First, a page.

Page last updated at 23:13 GMT, Tuesday, 27 May 2008 00:13 UK

Be ready for 2012 pensions upheaval

Money Talk
By David Bird
Towers Perrin

Staff and employers should prepare for a big change in four years with the advent of Personal Accounts in 2012.

David Bird
You should seek as much advice as possible to help address this tricky decision
David Bird, Towers Perrin

This is the name for the new, government-backed, national pension plan, which will serve as a top-up for the current state system.

It will affect all employees and employers, but the greatest impact is expected to be in the retail sector, in which company pension schemes have traditionally had a low take-up among staff.

The new system will effectively force many workers to save for their pensions for the first time - and force their employers to contribute as well.

Big change ahead

After the Personal Accounts regulations come into force in 2012, your employer will have to either enrol you in a Personal Account, or put you into the company's existing pension plan, provided that the plan is as good as a Personal Account.

Either way, if you do not want to be a member of a plan you will have to opt out.

As part of the process, members of pension plans who do not choose an investment fund for their Personal Account will have their pension monies invested in a Default Fund.

It is anticipated that this automatic enrolment will significantly increase the number of people saving in a pension plan for their retirement.

First time

However, you may find yourself enrolled in a pension plan for the first time and this means you could see a reduction in your take-home earnings of 4%.

So, for example if you take home 285 per week after all deductions this might fall by 14 per week.

Minimum contributions for personal accounts
4% of your earnings between around 5,000 and 35,000
3% from your employer
1% from the Government through tax relief
Note that it is expected that these minimum contributions will be phased in over a number of years

The benefit of this is that, possibly for the first time, you will be building up a nest egg for your retirement in a pension plan, which is also receiving contributions from your employer and the government.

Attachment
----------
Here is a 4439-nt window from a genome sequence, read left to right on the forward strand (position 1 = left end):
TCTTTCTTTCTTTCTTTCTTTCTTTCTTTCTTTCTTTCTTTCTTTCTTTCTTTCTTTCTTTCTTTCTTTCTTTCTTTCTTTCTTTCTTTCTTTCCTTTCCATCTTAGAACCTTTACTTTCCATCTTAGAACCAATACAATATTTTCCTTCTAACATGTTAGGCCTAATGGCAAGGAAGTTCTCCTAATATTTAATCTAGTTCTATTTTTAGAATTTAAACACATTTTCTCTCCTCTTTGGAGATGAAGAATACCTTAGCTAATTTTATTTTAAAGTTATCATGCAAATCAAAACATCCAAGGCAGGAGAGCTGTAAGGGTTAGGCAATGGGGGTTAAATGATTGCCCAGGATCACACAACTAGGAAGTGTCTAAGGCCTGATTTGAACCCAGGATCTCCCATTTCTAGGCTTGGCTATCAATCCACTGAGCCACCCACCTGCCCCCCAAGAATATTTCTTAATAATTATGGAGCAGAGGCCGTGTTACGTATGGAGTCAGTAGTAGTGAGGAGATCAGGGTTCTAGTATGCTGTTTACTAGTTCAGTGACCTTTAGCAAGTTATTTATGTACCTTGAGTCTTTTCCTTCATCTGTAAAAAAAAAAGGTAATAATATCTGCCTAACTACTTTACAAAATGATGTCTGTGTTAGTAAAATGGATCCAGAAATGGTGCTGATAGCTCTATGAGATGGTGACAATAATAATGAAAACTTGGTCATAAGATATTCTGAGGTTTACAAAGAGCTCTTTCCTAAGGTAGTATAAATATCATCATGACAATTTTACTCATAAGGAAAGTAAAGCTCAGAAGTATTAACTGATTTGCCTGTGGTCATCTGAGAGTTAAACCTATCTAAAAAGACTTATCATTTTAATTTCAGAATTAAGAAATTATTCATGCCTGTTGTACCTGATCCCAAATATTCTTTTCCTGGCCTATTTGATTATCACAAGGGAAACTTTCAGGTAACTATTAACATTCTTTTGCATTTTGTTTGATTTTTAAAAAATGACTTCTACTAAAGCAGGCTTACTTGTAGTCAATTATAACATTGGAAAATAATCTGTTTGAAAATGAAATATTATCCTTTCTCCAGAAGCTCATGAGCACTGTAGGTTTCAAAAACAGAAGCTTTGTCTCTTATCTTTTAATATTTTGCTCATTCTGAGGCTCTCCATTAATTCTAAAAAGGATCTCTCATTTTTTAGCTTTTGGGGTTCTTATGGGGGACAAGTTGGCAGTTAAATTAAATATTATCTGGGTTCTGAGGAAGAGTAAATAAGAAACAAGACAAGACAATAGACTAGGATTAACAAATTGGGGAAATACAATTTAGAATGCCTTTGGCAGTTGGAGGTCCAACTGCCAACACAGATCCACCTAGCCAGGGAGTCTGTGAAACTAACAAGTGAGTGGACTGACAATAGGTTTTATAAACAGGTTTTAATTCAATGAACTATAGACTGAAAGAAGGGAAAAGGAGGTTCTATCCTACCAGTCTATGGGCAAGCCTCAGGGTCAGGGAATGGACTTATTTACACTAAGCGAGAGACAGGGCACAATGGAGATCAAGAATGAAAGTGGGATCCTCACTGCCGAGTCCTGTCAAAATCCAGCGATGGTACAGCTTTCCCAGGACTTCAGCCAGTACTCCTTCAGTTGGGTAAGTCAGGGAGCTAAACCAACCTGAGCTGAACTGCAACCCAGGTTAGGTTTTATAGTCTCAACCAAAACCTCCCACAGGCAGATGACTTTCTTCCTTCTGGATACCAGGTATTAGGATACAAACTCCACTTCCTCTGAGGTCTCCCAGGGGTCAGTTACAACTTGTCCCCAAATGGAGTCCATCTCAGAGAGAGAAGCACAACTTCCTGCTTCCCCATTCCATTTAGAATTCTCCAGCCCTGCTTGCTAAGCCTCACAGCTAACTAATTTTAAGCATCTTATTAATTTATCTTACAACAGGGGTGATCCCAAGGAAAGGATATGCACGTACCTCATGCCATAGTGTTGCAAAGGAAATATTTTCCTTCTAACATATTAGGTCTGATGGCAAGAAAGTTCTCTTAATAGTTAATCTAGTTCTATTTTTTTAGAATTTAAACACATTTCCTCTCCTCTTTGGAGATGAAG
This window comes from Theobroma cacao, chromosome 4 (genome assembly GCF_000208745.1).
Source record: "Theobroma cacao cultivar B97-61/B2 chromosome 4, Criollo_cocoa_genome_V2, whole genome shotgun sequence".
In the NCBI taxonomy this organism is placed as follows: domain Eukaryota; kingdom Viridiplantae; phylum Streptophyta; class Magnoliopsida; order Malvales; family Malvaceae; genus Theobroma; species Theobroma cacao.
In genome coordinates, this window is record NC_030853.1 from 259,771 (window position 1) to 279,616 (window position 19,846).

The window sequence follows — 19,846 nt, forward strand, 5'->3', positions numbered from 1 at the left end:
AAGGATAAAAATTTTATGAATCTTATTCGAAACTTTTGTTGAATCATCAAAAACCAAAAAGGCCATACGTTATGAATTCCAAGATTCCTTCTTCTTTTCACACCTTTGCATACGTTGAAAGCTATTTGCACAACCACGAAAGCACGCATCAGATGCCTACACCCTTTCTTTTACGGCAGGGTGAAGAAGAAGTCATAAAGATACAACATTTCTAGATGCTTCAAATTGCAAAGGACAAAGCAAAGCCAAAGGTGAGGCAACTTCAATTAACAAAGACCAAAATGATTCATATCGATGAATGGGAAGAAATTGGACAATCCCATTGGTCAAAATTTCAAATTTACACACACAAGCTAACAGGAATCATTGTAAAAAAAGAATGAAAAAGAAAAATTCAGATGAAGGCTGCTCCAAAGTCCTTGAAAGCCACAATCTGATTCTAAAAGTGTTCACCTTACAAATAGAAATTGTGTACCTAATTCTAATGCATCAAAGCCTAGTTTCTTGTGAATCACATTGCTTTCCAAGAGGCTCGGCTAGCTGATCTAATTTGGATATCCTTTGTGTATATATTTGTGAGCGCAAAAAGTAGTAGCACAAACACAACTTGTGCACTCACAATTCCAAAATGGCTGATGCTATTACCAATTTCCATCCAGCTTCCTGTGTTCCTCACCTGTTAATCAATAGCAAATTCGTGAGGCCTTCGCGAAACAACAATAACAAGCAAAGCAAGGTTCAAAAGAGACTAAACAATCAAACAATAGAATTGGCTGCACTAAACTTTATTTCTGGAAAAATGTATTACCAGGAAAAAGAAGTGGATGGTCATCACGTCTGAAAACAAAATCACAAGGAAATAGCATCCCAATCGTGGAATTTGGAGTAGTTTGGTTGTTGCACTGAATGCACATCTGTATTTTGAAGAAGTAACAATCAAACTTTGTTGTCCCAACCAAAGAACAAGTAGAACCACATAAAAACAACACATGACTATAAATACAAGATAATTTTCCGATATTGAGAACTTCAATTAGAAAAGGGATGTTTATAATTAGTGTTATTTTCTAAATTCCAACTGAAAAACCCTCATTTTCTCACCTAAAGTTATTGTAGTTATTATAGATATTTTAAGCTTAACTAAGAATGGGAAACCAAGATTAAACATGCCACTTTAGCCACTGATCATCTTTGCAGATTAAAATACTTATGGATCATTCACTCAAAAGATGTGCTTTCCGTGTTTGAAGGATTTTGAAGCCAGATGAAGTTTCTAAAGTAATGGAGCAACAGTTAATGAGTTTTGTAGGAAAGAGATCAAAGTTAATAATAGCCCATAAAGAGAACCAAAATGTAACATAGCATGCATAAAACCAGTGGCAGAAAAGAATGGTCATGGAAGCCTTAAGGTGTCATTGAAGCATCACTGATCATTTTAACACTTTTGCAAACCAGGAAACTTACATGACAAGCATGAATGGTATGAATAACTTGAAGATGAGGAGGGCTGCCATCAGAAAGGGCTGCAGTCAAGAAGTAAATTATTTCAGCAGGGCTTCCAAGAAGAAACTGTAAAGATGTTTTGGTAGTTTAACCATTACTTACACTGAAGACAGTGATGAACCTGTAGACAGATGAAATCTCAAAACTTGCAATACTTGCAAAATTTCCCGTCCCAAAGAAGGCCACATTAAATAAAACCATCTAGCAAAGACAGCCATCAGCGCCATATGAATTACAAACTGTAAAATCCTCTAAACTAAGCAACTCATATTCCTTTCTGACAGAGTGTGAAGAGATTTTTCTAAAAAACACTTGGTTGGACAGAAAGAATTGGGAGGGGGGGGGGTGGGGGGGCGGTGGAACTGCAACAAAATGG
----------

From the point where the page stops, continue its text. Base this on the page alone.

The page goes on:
You will need to make sure you are aware how you will be affected.

For one thing, you will need to build the reduction in your take home earnings into your day-to-day budgeting.

With budgets stretched this could be one expense too many.

But, do not forget that the contributions will be phased in over time.

You should look to all the relevant parties for advice: your employer, unions, colleagues, and even your friends and family.


Pension saving can also have the effect of reducing your means-tested benefits.

For example, the government operates a minimum income guarantee of around 100 per week for a single person over the age of 60.

All state and private pensions together with any earnings and the value of any savings are assessed and income is topped up to the minimum if necessary.

So, saving in a Personal Account may reduce the amount of this means-tested benefit that is payable.

This means, in effect, that you may not get very good value for your savings, even taking into account the contributions made by your employer and government.

Thinking how this is likely to affect you is a very complex decision, because it means thinking about what your situation might be when you retire.

This includes such things as whether you will be in rented accommodation, what other savings you and your spouse may have and what other state and private pensions you and your spouse might have earned.

As if that was not complicated enough, there is also the possibility that the rules will have changed by the time you get to retirement.


You should seek as much advice as possible to help address this tricky decision.

In fact, the Government is looking at providing some form of basic advice, which will include help around Personal Accounts - if this happens you should definitely use this service.

If you decide that pension savings are a good thing for you, then why wait?

Many employers, including retailers, already provide access to company pension plans.

It may even be the case that you will get a better deal by joining now than by waiting for the introduction of Personal Accounts.

You should ask your employer what is available to you today.

Rising costs for your employer

It is not just you who is affected by this; so is your employer.

The most important point is that if employers have to pay pension contributions for higher numbers of staff their costs are going to rise.

Retailers will need to understand the implications of this.

For them, it could feel like an extra tax and someone will have to pay.

The impact could be a mix of higher prices for customers, lower wage rises for staff and lower returns for shareholders.

Between now and 2012 your employer should communicate with you to help you understand the implications of Personal Accounts.

If you do not understand, ask for help.

This is about how much money you have to spend, whether saving in a pension makes sense and whether you can afford a financially secure retirement.

The opinions expressed are those of the author and are not held by the BBC unless specifically stated. The material is for general information only and does not constitute investment, tax, legal or other form of advice. You should not rely on this information to make (or refrain from making) any decisions. Always obtain independent, professional advice for your own particular situation.

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